Mikkel Boe Følsgaard, 28, made a remarkable screen debut. A year before graduating from the Danish National School of Theatre, Følsgaard was cast to play the part of the insane King Christian VII in Nikolaj Arcel’s historical drama A Royal Affair alongside Mads Mikkelsen and Alicia Vikander. For his role Følsgaard was awarded a Silver Bear, as the first Dane ever.
Følsgaard has a series of stage performances to his credit and has just finished shooting for Zentropa’s The Keeper of Lost Causes by Mikkel Nørgaard.
For television, Følsgaard has signed on for a ten-part drama series, The Legacy, to be directed by Pernilla August (Beyond) and Jesper Christensen, among others.
“Can I live up to the label that’s been put on me?
Sure, I came back from Berlin worrying that, that was the highlight of my career, that it could only go downhill from there. I had to take some time to remind myself that it’s not about that. It’s super cool to win an award and have people appreciate what you’re doing. It’s a bit like being named Player of the Year in a football club. It’s cool, but that’s not why you do what you do. You do it because you love it.”
Mikkel Boe Følsgaard won everyone over, playing “mad” King Christian VII as a confused and impressionable young man with a sensitive horse face and a capricious whinnying laugh. This complex, unforgettable performance was delivered by a young actor who was still a student at the National School of Performing Arts in Copenhagen, and he had to rush back to finish his degree after all the ballyhoo in Berlin.
Having graduated as an actor, Følsgaard knows no one ever really finishes his education in his profession. Actors are always acquiring new skills to handle new challenges.
Now, Følsgaard, 28, is back in Berlin as one of this year’s Shooting Stars. Another challenge altogether is learning how to deal with so much early success. He has even wondered: What if it’s all downhill from here?
An impressed Mads Mikkelsen told a reporter visiting the set of A Royal Affair in the Czech Republic in spring 2011: “I really don’t know if I can teach Mikkel anything.”
Still, the young acting student had a lot of adjusting to do when he arrived at the set, but he quickly impressed the film’s director, Nikolaj Arcel.
“The difference from day one to day forty of the shoot was enormous,” Arcel says. “He was growing every day, taking it all in, like he was in the world’s most intense drama school. The last couple of weeks I barely had to direct him. He came up with tons of ideas for every scene and every line. He got a handle on all the technical aspects in an incredible short time and he started delivering under extreme pressure, like you usually only see very experienced actors doing.”
One of the biggest challenges for a stage actor is that a film shoot lacks linear chronology. The shooting schedule dips in and out of the characters’ development. The film has “mad” Christian VII undergoing a highly tumultuous emotional development, by turns eccentric, enthusiastic, histrionic and apathetic. To get a handle on it, Følsgaard made a graph and plotted in where he was on Christian’s emotional curve in any given scene. It worked.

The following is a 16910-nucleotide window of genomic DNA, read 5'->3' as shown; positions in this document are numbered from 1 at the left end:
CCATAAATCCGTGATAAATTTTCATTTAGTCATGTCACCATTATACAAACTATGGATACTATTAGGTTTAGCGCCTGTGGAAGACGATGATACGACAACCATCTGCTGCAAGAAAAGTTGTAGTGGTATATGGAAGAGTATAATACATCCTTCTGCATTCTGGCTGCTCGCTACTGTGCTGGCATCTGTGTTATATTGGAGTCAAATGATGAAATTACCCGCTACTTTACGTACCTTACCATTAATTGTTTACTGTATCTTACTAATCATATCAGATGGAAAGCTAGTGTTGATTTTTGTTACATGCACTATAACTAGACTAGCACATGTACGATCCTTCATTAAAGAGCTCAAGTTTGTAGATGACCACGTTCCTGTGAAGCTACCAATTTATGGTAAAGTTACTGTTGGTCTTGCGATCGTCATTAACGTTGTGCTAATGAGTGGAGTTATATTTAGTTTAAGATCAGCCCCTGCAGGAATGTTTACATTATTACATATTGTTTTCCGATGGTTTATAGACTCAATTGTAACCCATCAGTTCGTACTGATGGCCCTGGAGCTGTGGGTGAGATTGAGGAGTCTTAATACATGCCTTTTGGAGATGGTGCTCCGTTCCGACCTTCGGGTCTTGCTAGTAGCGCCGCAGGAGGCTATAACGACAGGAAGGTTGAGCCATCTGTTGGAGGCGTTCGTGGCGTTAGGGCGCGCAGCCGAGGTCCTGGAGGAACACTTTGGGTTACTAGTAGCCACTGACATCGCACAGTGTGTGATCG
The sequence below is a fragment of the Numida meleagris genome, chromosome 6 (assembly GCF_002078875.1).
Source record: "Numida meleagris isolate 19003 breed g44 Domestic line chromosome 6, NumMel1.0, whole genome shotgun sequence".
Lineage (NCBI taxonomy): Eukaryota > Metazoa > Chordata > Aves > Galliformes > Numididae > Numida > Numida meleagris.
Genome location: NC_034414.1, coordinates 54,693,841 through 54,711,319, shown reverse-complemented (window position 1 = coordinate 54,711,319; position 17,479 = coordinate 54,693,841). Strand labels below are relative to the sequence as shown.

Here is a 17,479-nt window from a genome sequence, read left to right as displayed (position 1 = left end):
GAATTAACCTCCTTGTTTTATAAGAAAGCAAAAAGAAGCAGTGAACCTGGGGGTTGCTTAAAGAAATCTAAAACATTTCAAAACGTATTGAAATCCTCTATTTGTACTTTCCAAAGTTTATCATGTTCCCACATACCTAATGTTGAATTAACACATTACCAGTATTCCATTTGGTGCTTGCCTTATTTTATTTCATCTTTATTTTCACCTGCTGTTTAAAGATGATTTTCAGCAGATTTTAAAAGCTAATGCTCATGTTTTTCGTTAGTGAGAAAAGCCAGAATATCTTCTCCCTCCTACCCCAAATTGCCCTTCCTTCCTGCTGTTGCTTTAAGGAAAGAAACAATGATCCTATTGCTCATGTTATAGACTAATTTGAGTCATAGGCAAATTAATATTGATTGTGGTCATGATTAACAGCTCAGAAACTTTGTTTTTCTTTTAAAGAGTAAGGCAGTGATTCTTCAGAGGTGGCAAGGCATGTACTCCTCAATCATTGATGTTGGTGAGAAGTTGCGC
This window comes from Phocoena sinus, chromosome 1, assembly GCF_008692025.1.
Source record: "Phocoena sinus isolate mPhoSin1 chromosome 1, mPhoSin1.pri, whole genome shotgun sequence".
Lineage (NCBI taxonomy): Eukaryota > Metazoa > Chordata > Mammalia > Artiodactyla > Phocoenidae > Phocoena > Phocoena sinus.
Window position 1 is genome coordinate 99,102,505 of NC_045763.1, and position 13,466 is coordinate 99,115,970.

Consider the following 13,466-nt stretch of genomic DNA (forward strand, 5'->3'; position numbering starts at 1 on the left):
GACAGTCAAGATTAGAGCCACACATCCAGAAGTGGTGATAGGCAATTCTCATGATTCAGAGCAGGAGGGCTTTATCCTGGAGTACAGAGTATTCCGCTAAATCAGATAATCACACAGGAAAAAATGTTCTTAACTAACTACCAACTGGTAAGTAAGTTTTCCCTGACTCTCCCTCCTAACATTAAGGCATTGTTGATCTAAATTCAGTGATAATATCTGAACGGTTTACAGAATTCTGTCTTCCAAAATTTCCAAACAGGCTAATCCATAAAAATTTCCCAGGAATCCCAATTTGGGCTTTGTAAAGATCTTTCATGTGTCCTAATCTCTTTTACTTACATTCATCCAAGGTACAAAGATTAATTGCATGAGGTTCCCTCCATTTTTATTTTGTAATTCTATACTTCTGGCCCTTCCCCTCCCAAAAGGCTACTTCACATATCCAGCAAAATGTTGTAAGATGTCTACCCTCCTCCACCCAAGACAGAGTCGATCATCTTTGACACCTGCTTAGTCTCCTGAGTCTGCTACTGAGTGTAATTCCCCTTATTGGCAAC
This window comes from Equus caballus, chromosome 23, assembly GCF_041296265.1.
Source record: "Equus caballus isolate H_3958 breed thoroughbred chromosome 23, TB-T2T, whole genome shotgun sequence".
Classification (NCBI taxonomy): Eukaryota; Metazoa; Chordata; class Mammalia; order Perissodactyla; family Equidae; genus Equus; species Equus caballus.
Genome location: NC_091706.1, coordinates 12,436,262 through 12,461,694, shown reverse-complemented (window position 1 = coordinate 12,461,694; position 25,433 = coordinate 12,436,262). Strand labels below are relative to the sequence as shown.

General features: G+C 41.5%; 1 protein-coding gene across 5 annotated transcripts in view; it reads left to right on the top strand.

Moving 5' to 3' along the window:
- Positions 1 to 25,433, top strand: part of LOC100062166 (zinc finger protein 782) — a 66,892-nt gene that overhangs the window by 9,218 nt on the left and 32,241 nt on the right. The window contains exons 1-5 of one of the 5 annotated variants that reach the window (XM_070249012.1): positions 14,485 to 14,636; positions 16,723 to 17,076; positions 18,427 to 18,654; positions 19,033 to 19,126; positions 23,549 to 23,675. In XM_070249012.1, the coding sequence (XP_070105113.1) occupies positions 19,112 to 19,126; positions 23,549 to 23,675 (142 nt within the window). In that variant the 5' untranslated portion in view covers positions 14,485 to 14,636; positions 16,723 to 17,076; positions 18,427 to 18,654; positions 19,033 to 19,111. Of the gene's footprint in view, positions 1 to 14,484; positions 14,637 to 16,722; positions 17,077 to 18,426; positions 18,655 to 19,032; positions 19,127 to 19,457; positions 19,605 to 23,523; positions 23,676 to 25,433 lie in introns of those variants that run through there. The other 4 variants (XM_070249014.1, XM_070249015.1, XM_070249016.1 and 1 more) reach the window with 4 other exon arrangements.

Følsgaard doesn’t talk or act like a rookie. And in fact, the recent acting graduate already has a lot under his belt. Born in 1984, he grew up near the woods and the sea among some of Denmark’s most scenic natural surroundings. Though he’s not from a stage family, at age 10 he ended up at an audition for a major Danish TV series. The series told the life story of Carl Jacobsen, who founded the later world-famous Carlsberg brewery and became a dominant force in Danish arts and culture – to this day, “the brewer’s” fortune is a major source of funding. Følsgaard got the role of playing Jacobsen as a boy, wild-haired and big-eared.
Like many other young talents, Følsgaard was encouraged by a teacher at a critical time. His high-school drama teacher was a Shakespeare expert, and he lit a love of the Bard in his student that never abated. With a group of peers, Følsgaard started a small theatre group and did modernised Shakespeare. After some hesitation, Følsgaard had to face the facts: his passion for acting had grown from a hobby to an ambition.
Acting his heart out in various theatre groups, Følsgaard was clearly a talent, thought not the kind whose future is handed to him on a platter. Three times he applied to the School of Performing Arts and three times he was rejected. Eventually, he threw in the towel and started at teachers college, but only lasted a year before he was finally accepted at the School of Performing Arts. Three and a half years later, he found himself on stage in Berlin receiving his award.
After the award
“It was surreal. I couldn’t believe it,” Følsgaard said when he returned from Berlin in 2012, Silver Bear in hand. A year later, his feelings are more mixed.
“Can I live up to the label that’s been put on me? Sure, I came back from Berlin worrying that that was the highlight of my career, that it could only go downhill from there,” he says. “I had to take some time to remind myself that it’s not about that. It’s super cool to win an award and have people appreciate what you’re doing. It’s a bit like being named Player of the Year in a football club. It’s cool, but that’s not why you do what you do. You do it because you love it.”
Unlike so many other young people these years, Følsgaard has not graduated into a life of unemployment. He has signed on for a part in a major Danish TV series, The Legacy, directed by Pernilla August among others, and he recently played the protagonist’s brain-damaged brother in The Keeper of Lost Causes, a feature based on a novel by Jussi Adler Olsen, Denmark’s biggest name in crime writing.
But his next role is on stage. Følsgaard is starring in an experimental play by Katrine Wiedemann, one of the most daring directors in Nordic theatre today.